Top Scoops

Book Reviews | Gordon Campbell | Scoop News | Wellington Scoop | Community Scoop | Search


Icebergs In A Bottle Quench Californian Thirst

Ancient icebergs in a bottle, marketed as Borealis (northern lights), are the cool new drink in California where demand now outstrips supply, but West Coasters who drink melted glacier ice are wondering what all the fuss is about. John Howard reports.

The water from melted Arctic icebergs, marketed as "the purest of the pure", is selling at $US10 a bottle in California.

Ronald Stamp, a 45 year-old former fish wholesaler from Newfoundland, spent his savings renovating a barge and last year set out to round-up icebergs which had broken off and threatened Arctic shipping lanes.

Arctic glaciers regularly shed icebergs, creating such a shipping hazard that fisherman from Greenland and Canada have to remove 150,000-year-old monoliths from shipping lanes.

Stamp caught a burg bigger than the Titanic and hacked it up at sea into car-sized chunks which were then melted and filtered into stylish bottles.

The French, who traditionally dominate the multi-billion dollar water business, are not amused.

One French water salesman sneered "It's probably got polar bear pee in it."

That hasn't put Stamp off and he is now in London marketing his water to, you guessed it, the Titanic Bar in Piccadilly Circus.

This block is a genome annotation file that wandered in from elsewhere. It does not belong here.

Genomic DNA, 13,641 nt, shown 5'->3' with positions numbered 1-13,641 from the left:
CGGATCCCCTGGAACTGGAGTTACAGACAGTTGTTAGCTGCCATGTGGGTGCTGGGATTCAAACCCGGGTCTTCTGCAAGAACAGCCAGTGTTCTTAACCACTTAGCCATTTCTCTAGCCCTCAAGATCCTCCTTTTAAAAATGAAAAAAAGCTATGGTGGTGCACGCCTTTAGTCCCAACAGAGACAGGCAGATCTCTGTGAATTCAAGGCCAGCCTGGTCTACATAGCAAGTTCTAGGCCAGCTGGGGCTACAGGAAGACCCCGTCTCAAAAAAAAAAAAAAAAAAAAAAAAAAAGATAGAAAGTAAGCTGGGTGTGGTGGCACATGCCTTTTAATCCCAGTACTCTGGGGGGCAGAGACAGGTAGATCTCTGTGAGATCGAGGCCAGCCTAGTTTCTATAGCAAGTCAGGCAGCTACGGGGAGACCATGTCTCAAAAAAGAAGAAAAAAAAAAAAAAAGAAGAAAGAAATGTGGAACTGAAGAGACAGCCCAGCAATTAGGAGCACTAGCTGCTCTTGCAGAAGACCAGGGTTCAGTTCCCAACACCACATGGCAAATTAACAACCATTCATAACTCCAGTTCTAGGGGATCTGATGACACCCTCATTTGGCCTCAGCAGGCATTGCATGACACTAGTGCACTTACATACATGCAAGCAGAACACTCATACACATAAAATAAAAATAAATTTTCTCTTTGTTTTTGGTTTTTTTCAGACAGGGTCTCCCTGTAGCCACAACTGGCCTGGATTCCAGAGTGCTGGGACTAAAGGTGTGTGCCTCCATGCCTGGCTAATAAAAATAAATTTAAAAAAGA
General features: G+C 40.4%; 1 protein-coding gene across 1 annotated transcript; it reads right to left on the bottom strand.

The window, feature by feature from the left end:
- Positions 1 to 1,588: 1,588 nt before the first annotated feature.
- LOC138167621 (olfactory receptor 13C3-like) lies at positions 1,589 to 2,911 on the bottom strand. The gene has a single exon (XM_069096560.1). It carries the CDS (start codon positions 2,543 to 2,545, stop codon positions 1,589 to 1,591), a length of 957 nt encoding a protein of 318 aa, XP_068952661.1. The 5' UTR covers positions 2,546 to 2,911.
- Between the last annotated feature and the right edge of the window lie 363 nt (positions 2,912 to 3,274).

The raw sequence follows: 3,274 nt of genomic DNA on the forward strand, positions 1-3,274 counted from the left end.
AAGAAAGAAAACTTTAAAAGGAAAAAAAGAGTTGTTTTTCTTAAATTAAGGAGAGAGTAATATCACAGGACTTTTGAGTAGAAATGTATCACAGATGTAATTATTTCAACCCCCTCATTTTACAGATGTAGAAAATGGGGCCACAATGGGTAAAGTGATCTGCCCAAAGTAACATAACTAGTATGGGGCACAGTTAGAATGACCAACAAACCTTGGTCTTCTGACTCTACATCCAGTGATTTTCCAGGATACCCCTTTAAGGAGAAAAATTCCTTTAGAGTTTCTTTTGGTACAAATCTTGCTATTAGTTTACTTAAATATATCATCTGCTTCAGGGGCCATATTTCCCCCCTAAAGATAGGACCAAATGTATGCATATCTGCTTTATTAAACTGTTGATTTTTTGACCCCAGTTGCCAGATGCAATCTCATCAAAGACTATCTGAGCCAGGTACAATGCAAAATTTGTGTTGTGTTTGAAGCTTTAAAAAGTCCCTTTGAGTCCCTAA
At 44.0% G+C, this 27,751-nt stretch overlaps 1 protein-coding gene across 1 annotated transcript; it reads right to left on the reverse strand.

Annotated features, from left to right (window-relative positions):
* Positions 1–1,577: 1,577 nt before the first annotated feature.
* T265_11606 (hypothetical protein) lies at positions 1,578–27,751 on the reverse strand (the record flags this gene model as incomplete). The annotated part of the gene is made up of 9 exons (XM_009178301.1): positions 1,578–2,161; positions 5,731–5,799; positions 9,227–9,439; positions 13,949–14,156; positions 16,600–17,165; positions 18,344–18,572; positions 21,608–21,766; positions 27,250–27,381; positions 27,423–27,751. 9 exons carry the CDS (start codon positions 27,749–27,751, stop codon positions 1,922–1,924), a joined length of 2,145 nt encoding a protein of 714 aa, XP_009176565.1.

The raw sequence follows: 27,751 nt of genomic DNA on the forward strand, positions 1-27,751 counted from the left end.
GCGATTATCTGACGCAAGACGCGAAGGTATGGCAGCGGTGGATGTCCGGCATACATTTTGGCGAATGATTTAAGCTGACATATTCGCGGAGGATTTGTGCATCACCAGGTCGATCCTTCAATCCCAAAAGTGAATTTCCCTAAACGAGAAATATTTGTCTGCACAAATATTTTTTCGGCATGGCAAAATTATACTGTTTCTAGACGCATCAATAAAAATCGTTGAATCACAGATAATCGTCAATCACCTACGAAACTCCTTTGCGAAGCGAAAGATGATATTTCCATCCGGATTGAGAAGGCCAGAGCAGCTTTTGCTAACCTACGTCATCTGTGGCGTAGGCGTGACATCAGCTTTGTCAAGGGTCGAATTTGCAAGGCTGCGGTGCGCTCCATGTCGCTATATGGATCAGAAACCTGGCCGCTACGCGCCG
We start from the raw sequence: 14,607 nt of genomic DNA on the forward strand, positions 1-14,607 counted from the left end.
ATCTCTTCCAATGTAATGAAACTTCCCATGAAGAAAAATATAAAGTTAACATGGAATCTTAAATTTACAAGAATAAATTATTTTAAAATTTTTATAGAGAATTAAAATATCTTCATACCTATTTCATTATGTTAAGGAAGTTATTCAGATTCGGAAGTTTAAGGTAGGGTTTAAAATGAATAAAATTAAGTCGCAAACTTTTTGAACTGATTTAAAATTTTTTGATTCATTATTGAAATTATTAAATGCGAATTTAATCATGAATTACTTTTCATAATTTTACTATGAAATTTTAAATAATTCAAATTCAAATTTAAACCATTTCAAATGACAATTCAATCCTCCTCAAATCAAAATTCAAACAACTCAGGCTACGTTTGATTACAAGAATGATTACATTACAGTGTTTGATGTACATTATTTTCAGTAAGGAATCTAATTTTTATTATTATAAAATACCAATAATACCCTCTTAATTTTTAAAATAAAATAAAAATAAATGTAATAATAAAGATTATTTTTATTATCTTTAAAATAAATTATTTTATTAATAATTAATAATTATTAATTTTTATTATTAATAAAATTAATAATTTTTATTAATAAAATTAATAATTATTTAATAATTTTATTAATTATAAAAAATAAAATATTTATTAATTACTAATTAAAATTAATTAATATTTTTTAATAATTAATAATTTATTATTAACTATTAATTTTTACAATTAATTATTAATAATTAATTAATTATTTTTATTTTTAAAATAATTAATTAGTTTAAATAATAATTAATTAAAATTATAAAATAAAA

But West Coasters have been drinking pure melted glacier water for decades and there is even now a recipe which carbonates the water, adds pure essences and will be called Glacier Lemon.

Add guarana and different vitamins to our own glacier water and you also have a balanced natural sports drink.

Who knows, perhaps a new drink made from melted West Coast glacier's could be called Aurora Australis - the southern lights. Now that would be true north/south competition.

© Scoop Media

Top Scoops Headlines


Resignation Of Metiria Turei: Were Journalists 'just Doing Their Job'?

In our research we examined the role of journalism in animating the Turei controversy and the different perceptions of professional journalists and online commentators sympathetic to Turei’s left politics. ... More>>

Gordon Campbell: On The Extradition Of Julian Assange

It isn’t necessary to like Julian Assange to think that his extradition to the US (on the charge of aiding and abetting Chelsea Manning) would be a major injustice... More>>


Gordon Campbell: Islamic State Meets The Searchers

The histories of the European children forcibly recruited into Native American tribal life during the 19th century do remind us of just how difficult the social re-integration of the children of ISIS is likely to be. More>>

Joseph Cederwall: CJR Analysis Of Post-Christchurch Media Coverage

After the Christchurch massacre, Columbia Journalism Review analysed news sources to see how outlets complied with guidelines from groups that seek to limit the amplification of terrorist acts through media. More>>

News Deserts: The Death March Of Local Journalism

Joseph Cederwall: The corporate media sector seems unable to do anything to halt the raging dumpster fire of consolidation, layoffs and centralisation of content production. All this means we are increasingly seeing ‘news deserts’ appearing in local communities. Illustration by Paul Sahre. More>>